History has always been a real interest to me. The more obscure the better. For some of histories greatest stories come not from the big ones, but the common folk who made a difference or did some great or crazy thing for which they got no recognition. I remember as a kid having this fascination with a little known Confederate Guerilla (a soldier who doesn't fight conventionally, not the primate, okay?) from the Civil War named Champ Ferguson...I'm not even sure who peaked my interest in him or how I found out about him...probably dad. But I was fascinated with his life and the fact that his history was local to where I was. I don't know how many times I read the one book I could find in our local library. Robert E Lee? U.S.Grant? Whatever...give me the underdog bent on revenge and in need of serious anger mangagement for entertainment any day. Go on, google Champ Ferguson and do a little research. Anyhow, I love history. So it's no surprise I get into teaching it to my kids more so than any other subject and it kills me when they don't show a bit of interest LOL. Such was yesterday's history lesson...
Before I go on...who knows the owner of that quote?
.For our story journal I finally located a copy of "My Napoleon" by Catherine Brighton...they had it wrongly catalogued at the library apparently and I've had it on reserve for, like, a year now and just happened upon it the other day on a return cart. I know very little of Napoleon, except that everyone always said he was short (5 ' 6" , isn't really short for a frenchman, by the way) and was mean spirited and also needed anger management...military genius. But I had no idea that when he was exiled to Saint Helena after losing at Waterloo (stay tuned for hilarious and interesting history fact to bore someone with at your next get together) that he lived in a house with a little girl named Betsy Balcombe. The picture book is taken from excerpts of her memoirs later in life and it's fun to see that "Little Corporal" who was seen by so many as a monster, had a special place in his heart for this little girl. The book is well written and illustrated. When Betsy's mother gets sick and the family has to return to England leaving Napoleon alone on the island this is what the book says ...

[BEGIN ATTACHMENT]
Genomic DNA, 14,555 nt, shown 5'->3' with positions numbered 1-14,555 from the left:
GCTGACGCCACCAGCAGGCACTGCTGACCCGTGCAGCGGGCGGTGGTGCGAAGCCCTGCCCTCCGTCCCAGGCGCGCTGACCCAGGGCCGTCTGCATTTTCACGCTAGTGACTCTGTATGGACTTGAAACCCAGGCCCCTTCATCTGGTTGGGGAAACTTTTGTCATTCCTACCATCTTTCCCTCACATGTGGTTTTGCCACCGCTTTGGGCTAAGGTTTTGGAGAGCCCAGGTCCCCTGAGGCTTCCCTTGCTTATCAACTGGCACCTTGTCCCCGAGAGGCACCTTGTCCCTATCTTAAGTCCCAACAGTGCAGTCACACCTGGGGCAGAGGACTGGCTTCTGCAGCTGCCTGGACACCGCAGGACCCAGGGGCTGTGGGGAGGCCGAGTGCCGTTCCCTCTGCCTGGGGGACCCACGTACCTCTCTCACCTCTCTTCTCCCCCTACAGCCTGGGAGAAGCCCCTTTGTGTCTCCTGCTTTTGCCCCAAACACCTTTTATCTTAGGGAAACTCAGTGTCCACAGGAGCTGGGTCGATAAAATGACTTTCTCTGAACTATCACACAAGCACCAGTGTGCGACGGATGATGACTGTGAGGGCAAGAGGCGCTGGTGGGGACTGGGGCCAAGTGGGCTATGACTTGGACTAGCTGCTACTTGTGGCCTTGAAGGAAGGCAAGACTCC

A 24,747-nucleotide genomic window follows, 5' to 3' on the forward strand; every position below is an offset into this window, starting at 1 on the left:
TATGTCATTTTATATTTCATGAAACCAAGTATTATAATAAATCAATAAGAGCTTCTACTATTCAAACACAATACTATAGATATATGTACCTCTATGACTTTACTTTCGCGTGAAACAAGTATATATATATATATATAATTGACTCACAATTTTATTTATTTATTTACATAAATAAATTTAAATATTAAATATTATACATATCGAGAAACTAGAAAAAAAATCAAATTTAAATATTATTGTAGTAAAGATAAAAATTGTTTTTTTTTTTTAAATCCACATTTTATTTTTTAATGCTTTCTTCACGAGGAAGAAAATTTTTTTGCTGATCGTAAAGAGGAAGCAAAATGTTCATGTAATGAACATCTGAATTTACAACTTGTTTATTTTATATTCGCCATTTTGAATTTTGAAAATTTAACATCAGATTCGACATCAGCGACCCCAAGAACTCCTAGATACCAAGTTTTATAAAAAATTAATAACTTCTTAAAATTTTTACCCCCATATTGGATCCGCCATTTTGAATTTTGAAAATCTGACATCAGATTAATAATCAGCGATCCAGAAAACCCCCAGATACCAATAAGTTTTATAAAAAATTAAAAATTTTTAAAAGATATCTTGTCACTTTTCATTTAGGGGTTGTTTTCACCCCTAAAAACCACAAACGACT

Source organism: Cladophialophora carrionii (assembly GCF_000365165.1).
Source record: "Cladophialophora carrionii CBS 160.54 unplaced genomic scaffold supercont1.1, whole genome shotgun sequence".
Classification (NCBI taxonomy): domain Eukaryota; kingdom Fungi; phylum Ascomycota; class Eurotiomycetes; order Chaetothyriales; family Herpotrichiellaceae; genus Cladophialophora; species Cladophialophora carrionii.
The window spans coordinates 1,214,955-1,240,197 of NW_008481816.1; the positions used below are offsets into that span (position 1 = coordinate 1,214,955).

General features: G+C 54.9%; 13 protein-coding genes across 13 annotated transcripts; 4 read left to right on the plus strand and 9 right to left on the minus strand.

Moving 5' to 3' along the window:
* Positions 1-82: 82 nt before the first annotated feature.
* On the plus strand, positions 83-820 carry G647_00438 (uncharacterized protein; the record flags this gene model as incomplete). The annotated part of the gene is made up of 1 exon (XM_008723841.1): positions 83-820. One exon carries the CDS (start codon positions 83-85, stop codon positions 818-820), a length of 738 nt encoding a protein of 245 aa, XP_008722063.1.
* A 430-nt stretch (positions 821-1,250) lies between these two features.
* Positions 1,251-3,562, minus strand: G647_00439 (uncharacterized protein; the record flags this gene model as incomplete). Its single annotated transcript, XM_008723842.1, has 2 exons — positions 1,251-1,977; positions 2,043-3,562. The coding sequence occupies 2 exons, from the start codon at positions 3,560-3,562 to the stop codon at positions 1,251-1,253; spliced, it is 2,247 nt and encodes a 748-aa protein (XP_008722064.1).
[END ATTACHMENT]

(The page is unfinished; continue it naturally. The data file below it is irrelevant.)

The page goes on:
"Napoleon has said 'I love you' to many beautiful women, I am sure, but I must be the only little girl to hear those words from him." Napoleon died shortly after Betsy left the island. There is a debate as to how he actually died...stomach cancer is the widely held belief, but samples of his hair show he might have been poisoned. See, how interesting History can be.
Now, for that hilarious and interesting fact I promised...Napoleon always wore a black scarf in battle but for some reason, he decided to wear a white scarf to the Battle of Waterloo, where he suffered defeat and had to surrender to Britain. Wonder if it was after Labor Day? Could've been why it was a bad battle for him?
Did you know that Napoleon was afraid of cats, had a thing for white horses (and black scarves) and oftened carried chocolate into battle for energy. Now that last one I can relate to...I carry one to battle with me too. The trenches of motherhood can be rough.
Anyway, I shared a bit of this info with the kids, but noticed their glazed over eyes after the book was read. However, upon asking Lillie and Jack this morning to tell me what they knew from our lesson yesterday they were able to tell me quite a bit. So that just goes to show you that they listen when they don't appear to be. Well, at least I learned something about Napoleon I didn't know and am now very interested to see if I can find a copy of Betsy's memoirs as I am sure they would be extremely interesting. So, there's your history lesson for the day...you can thank me later.
Have a blessed day!